Skip to content

Fitness & Exercise

Select An Article

Knee Ligament Injuries: PCL, LCL, MCL, and ACL Injury

Font Size

Ligament injuries in the knee - such as an anterior cruciate ligament (ACL) -- are dreaded by professional and amateur athletes alike. They can be painful and debilitating. They can even permanently change your lifestyle.

But there's good news. While an ACL injury or other ligament damage once ended the career of many an athlete, treatment is much more successful now.

brace on knee

So what's behind these feared injuries? Ligaments are tough bands of tissue that connect the bones in your body. Two important ligaments in the knee, the ACL and posterior cruciate ligament (PCL),  connect the femur or thigh bone with the tibia, one of the bones of the lower leg. But too much stress on these ligaments can cause them to stretch too far -- or even snap.

ACL injury and other ligament injuries can be caused by:

  • Twisting your knee with the foot planted.
  • Getting hit on the knee.
  • Extending the knee too far.
  • Jumping and landing on a flexed knee.
  • Stopping suddenly when running.
  • Suddenly shifting weight from one leg to the other.

These injuries are common in soccer players, football players, basketball players, skiers, gymnasts, and other athletes.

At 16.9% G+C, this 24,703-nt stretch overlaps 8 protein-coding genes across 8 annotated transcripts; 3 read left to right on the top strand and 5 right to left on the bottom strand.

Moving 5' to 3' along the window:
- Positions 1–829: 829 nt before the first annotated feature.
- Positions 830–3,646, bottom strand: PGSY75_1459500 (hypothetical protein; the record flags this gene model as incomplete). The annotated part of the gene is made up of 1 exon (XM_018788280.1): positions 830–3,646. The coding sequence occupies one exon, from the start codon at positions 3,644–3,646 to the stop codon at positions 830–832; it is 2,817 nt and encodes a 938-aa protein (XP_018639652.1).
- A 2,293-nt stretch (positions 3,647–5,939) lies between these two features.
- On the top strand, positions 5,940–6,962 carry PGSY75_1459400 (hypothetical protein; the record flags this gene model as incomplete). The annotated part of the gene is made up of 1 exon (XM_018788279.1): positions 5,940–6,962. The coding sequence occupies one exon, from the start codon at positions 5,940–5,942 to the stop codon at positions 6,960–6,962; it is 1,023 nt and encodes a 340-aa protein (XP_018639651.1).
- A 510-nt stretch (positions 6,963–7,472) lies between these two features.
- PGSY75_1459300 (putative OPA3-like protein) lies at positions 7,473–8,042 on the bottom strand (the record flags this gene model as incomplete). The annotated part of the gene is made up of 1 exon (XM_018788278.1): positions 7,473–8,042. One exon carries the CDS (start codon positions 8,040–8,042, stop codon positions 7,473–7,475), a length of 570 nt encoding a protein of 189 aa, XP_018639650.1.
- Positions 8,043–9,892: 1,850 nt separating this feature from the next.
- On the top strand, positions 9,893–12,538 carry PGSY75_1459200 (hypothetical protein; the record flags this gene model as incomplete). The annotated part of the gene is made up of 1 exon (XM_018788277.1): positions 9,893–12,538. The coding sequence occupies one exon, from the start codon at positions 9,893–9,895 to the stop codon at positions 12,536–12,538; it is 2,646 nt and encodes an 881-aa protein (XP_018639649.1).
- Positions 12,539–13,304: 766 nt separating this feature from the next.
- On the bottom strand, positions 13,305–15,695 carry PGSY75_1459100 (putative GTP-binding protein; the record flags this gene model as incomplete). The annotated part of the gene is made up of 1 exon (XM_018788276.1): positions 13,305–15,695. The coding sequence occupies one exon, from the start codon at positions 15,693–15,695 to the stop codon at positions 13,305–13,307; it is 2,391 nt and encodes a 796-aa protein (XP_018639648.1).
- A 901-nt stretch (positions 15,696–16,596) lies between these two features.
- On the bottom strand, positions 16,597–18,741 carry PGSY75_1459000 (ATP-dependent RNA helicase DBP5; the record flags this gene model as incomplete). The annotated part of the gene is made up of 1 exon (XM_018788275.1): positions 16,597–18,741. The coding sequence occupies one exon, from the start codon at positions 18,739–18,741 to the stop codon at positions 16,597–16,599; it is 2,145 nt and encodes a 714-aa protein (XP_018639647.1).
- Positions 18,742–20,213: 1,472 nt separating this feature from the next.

There are four ligaments in the knee that are prone to injury:

  • Mentioned above, the anterior cruciate ligament (ACL) is one of the two major ligaments in the knee. It connects the thigh bone to the shin bone in the knee. ACL injuries are a common cause of disability in the knee. In the U.S., 95,000 people get them every year. They are more common in women than men.
  • The posterior cruciate ligament (PCL) is the second major ligament in the knee connecting the thigh bone to the shin bone in the knee.
  • The lateral collateral ligament (LCL) connects the thigh bone to the fibula, the smaller bone of the lower leg on the lateral or outer side of the knee.
  • The medial collateral ligament (MCL) also connects the thigh bone to the shin bone on the medial or in side of the knee.

 

What Does a Knee Ligament Injury Feel Like?

An ACL injury -- or other ligament injury -- is sometimes hard to diagnose. Symptoms of a knee ligament injury are:

  • Pain, often sudden and severe
  • A loud pop or snap during the injury
  • Swelling
  • A feeling of looseness in the joint
  • Inability to put weight on the point without pain
Next Article:

Healthy Living Tools

Ditch Those Inches

Set goals, tally calorie intake, track workouts and more, all via WebMD’s free Food & Fitness Planner.

Get Started

Today on WebMD

pilates instructor
15 moves that get results.
woman stretching before exercise
How and when to do it.
 
couple working out
Moves you can do at home.
woman exercising
Strengthen your core with these moves.
 
man exercising
Article
7 most effective exercises
Interactive
 
Man looking at watch before workout
Slideshow
Overweight man sitting on park bench
Video
 

Pollen counts, treatment tips, and more.

It's nothing to sneeze at.

Loading ...

Sending your email...

This feature is temporarily unavailable. Please try again later.

Thanks!

Now check your email account on your mobile phone to download your new app.

pilates instructor
Slideshow
jogger running among flowering plants
Video
 
woman walking
Article
Taylor Lautner
Article